EU:n maaperästrategian päivitys
Suomen luonnonsuojeluliitto (The Finnish Association for Nature Conservation) is the oldest and biggest environmental NGO in Finland.
We welcome the new Soil Strategy. Soil is one of the main elements, and it needs own EU legislation now. The new Soil Strategy should be the first step towards new Framework Directive with measurable and binding targets with timetables. Last time there were five Member States blocking the Directive, but now one of them (UK) has left the EU.
Some Member States have best practices for inspiration to the whole EU. For example, we have a special section in the Finnish Environmental Protection Act (527/2014, 16 §): ”Prohibition against soil contamination. Waste or other substances, organisms or micro-organisms shall not be dumped or discharged into or on the ground so as to result in such deterioration of soil quality as may cause hazard or harm to health or the environment, substantial decline in amenities or comparable infringement of the public or private interest (prohibition against soil contamination).” This kind of prohibitions should be included in the Strategy and future Framework Directive.
Chemical pollution is one basic problem for soils. There is urgent need to reduce pollution in agriculture and other activities. Remediation of polluted sites is important, too.
We need urgent measures to national CAP strategies and programmes, because they are just now under preparation in all Member States. CAP should contribute to Biodiversity and Farm to Fork strategies, as with Climate Change targets. That is why protection of peatlands and other carbon-rich soils should be mandatory.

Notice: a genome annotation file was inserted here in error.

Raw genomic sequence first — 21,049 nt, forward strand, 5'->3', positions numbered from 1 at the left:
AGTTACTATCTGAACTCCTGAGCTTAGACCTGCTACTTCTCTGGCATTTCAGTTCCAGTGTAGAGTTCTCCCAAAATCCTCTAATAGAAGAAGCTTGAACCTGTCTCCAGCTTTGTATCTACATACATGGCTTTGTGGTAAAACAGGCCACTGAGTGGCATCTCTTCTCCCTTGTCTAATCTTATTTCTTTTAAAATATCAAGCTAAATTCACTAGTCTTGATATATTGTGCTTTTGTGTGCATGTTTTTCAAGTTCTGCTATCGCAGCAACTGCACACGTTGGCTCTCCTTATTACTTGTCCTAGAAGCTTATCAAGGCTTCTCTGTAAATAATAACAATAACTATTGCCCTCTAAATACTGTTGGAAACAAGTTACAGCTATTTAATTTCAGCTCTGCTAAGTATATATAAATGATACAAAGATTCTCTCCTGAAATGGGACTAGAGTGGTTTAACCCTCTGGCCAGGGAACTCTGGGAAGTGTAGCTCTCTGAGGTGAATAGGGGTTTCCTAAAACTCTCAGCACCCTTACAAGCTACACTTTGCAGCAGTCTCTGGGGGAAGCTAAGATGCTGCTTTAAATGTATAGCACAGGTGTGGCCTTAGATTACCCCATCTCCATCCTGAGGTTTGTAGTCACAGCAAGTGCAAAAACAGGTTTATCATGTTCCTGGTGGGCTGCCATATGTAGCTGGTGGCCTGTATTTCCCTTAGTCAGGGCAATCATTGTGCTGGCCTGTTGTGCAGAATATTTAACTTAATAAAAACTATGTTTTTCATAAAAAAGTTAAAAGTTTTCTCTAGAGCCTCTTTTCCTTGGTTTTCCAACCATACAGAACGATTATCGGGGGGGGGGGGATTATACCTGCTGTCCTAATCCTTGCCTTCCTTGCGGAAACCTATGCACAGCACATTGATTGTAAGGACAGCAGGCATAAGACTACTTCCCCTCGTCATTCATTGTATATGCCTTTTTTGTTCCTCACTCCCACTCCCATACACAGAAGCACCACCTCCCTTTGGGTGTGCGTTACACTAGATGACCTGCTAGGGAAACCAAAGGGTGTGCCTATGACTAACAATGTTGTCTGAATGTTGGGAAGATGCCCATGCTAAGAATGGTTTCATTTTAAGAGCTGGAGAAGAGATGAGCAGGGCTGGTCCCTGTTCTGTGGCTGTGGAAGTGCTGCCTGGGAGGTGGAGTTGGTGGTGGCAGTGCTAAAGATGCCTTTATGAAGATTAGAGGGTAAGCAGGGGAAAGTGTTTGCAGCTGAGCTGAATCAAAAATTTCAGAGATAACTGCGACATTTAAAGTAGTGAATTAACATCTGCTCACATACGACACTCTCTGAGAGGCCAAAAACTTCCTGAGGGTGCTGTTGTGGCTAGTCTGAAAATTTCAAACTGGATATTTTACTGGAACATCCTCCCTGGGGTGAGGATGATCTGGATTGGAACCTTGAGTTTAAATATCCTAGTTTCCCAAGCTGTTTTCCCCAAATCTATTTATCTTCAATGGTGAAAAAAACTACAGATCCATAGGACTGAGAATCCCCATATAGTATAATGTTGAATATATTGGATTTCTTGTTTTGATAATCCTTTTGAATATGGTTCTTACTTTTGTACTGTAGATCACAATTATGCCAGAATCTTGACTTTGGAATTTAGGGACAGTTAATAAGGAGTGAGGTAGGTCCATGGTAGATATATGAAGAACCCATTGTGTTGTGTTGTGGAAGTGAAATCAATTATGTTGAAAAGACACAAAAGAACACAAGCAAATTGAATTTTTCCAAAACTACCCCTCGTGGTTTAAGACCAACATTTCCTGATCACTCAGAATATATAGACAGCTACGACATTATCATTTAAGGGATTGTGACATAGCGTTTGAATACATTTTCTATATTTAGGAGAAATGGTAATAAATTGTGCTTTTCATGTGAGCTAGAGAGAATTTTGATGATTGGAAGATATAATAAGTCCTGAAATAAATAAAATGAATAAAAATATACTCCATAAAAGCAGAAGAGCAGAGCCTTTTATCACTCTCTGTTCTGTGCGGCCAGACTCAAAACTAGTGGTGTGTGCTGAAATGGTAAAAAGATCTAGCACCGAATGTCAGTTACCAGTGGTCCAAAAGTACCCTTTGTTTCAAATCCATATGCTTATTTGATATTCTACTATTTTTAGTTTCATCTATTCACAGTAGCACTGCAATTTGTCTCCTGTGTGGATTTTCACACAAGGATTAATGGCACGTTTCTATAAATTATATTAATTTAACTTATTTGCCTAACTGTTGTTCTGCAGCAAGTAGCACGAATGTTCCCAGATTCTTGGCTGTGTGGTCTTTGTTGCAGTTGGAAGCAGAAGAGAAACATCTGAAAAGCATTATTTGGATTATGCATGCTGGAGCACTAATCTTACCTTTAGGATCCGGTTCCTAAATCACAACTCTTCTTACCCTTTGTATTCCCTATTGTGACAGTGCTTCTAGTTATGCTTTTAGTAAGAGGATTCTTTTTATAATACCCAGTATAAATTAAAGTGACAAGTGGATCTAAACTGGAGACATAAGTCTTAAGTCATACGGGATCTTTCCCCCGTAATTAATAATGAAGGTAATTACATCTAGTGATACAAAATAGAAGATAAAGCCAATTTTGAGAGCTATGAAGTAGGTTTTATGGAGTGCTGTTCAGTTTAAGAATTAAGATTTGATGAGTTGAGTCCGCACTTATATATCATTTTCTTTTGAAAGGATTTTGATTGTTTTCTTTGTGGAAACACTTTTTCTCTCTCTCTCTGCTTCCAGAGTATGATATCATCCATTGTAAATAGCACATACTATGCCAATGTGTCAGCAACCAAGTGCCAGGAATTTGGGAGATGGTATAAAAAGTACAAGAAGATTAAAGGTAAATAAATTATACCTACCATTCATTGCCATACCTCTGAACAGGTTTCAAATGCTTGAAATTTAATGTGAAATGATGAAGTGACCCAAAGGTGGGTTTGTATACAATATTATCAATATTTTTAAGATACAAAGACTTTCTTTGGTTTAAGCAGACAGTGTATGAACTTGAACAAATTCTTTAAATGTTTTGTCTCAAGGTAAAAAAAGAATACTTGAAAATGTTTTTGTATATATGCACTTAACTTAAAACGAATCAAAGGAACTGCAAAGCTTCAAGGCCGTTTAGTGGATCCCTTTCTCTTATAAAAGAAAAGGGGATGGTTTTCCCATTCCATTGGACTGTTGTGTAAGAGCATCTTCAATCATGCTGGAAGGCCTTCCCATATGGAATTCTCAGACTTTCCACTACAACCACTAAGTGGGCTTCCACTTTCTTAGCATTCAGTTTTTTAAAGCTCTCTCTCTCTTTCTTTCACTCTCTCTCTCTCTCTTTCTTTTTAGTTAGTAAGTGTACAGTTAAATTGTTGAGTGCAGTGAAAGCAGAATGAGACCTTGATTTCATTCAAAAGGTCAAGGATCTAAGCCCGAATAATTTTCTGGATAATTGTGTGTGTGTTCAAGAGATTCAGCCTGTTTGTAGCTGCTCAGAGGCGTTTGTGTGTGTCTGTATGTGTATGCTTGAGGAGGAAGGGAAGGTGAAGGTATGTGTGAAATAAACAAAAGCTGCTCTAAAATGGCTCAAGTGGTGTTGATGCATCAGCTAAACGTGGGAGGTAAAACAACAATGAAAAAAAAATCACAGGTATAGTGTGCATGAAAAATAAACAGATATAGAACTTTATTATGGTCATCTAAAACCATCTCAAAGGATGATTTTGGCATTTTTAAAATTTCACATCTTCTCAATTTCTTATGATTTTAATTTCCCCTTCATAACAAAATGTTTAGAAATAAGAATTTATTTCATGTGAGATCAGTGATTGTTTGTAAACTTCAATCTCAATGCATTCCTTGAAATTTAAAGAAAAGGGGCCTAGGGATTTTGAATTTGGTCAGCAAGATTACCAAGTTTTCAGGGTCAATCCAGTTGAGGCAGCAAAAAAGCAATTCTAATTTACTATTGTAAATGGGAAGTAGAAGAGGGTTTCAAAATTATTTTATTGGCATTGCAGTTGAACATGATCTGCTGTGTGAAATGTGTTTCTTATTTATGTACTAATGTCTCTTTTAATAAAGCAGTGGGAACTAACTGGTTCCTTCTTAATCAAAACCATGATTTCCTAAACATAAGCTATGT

The ”no net land take” principle should be operationalised quickly against sealing of greenfield areas, with practical reduction targets and timetables. Also compensatory and restoration measures are needed. It is especially important to stop sealing with EU funds, like TEN and Structural Funds.
One special problem is deforestation, which is going on also in Finland and many other EU Member States. On the other side, afforestation should be done only with native tree species and suitable places (not in traditional rural habitats or High Nature Value farmland). In addition, taking of moss should be restricted (this is a brand new environmental problem in Finland, which is not regulated now).
It is important to estimate, reduce and compensate the soil footprint from consumption in the EU Member States in other continents, too.
On behalf of Suomen luonnonsuojeluliitto
Head of nature conservation
Suojelupäällikkö Tapani Veistola
- +358 400 615 530